Success and Failure in Saudi-American Negotiations: American Views

in International Negotiation
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Abstract

This article draws on prior research studies and comparable measures to empirically investigate American views on what constitutes critical success and failure factors in negotiating with the Saudis. The findings from this new venue of research indicate that the Americans consider non-personal factors, such as technical expertise and financing terms, as more important than personal factors in successful negotiations with the Saudis. Moreover, among the failure factors studied, none were rated high in importance. Yet, from a Saudi viewpoint, Americans should not necessarily ignore these factors in their negotiations with the Saudis. Personal relationships may be important in generating pre-negotiation contacts, and cultural factors, linked to patience, language, and social customs, may help to prevent breakdowns in the negotiation process. Based on these conclusions, the study provides implications and draws some parallels with previous research on American perceptions.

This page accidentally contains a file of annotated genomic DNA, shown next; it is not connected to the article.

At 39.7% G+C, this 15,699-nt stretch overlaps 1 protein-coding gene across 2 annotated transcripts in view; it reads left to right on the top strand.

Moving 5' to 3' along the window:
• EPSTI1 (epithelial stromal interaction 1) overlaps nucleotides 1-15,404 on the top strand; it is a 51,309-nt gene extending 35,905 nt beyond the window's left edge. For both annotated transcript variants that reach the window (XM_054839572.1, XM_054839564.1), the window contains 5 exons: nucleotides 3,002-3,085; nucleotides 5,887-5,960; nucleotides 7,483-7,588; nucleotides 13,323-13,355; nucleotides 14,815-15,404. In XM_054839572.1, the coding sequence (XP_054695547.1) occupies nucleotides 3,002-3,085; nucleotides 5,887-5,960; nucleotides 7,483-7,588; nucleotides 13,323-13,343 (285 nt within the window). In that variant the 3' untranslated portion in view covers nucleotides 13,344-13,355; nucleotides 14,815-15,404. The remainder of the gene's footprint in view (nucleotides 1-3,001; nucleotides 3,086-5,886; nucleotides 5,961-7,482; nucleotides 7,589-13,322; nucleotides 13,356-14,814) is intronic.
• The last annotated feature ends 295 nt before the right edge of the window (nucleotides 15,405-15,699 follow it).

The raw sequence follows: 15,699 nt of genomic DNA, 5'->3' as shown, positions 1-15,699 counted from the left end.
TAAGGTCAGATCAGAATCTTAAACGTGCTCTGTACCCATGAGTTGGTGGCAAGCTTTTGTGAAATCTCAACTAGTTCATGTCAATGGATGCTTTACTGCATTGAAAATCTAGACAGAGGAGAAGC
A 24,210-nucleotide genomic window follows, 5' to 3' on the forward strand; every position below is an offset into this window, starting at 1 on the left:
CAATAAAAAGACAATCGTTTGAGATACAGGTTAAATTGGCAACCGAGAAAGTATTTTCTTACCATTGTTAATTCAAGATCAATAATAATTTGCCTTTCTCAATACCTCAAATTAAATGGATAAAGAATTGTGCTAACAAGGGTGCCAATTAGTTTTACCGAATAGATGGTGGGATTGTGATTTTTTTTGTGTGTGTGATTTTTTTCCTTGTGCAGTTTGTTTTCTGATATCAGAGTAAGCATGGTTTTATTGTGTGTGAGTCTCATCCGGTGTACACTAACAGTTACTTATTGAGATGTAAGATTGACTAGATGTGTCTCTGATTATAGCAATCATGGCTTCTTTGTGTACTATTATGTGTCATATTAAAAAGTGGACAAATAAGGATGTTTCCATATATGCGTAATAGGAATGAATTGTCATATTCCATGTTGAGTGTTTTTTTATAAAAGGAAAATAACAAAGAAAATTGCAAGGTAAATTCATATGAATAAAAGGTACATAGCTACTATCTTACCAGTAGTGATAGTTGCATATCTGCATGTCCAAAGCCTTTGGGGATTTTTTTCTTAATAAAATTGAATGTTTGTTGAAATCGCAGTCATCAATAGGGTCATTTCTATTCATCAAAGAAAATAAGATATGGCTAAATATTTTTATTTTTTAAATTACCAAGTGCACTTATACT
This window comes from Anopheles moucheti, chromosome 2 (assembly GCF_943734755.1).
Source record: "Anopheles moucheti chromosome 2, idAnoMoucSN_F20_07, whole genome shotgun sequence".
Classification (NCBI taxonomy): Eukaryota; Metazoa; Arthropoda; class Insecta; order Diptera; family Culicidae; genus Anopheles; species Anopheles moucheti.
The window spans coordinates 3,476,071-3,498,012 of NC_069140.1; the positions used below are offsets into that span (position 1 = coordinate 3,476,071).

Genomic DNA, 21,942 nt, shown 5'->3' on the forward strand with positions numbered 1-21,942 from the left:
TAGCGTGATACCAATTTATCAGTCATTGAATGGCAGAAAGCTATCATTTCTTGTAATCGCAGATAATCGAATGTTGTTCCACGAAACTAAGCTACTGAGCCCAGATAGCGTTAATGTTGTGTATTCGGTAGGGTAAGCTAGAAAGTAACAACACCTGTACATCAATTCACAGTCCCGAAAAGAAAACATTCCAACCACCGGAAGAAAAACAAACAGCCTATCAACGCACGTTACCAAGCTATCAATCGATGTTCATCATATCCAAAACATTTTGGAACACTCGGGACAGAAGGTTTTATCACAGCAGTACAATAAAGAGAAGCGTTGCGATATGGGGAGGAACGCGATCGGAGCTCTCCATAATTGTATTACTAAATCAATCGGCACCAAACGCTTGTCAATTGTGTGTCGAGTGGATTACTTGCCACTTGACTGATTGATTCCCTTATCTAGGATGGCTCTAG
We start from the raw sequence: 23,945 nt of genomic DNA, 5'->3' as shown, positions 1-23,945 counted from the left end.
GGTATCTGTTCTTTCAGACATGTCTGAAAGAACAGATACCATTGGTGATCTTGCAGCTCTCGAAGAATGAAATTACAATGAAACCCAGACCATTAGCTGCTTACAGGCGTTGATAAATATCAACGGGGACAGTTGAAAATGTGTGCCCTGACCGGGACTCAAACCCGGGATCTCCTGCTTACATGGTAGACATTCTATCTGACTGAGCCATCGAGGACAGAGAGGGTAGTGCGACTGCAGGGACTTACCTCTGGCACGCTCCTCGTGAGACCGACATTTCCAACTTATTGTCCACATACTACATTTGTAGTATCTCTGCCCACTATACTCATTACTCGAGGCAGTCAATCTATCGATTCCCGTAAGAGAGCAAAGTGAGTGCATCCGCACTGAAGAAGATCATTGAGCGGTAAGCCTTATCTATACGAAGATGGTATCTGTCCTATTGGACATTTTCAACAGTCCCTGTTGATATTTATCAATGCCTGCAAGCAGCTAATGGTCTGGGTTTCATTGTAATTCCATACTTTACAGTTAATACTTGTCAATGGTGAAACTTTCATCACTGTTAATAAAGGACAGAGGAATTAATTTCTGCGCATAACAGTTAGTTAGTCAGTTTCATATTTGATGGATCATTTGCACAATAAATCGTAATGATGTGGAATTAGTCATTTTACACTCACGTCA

Success and Failure in Saudi-American Negotiations: American Views

in International Negotiation

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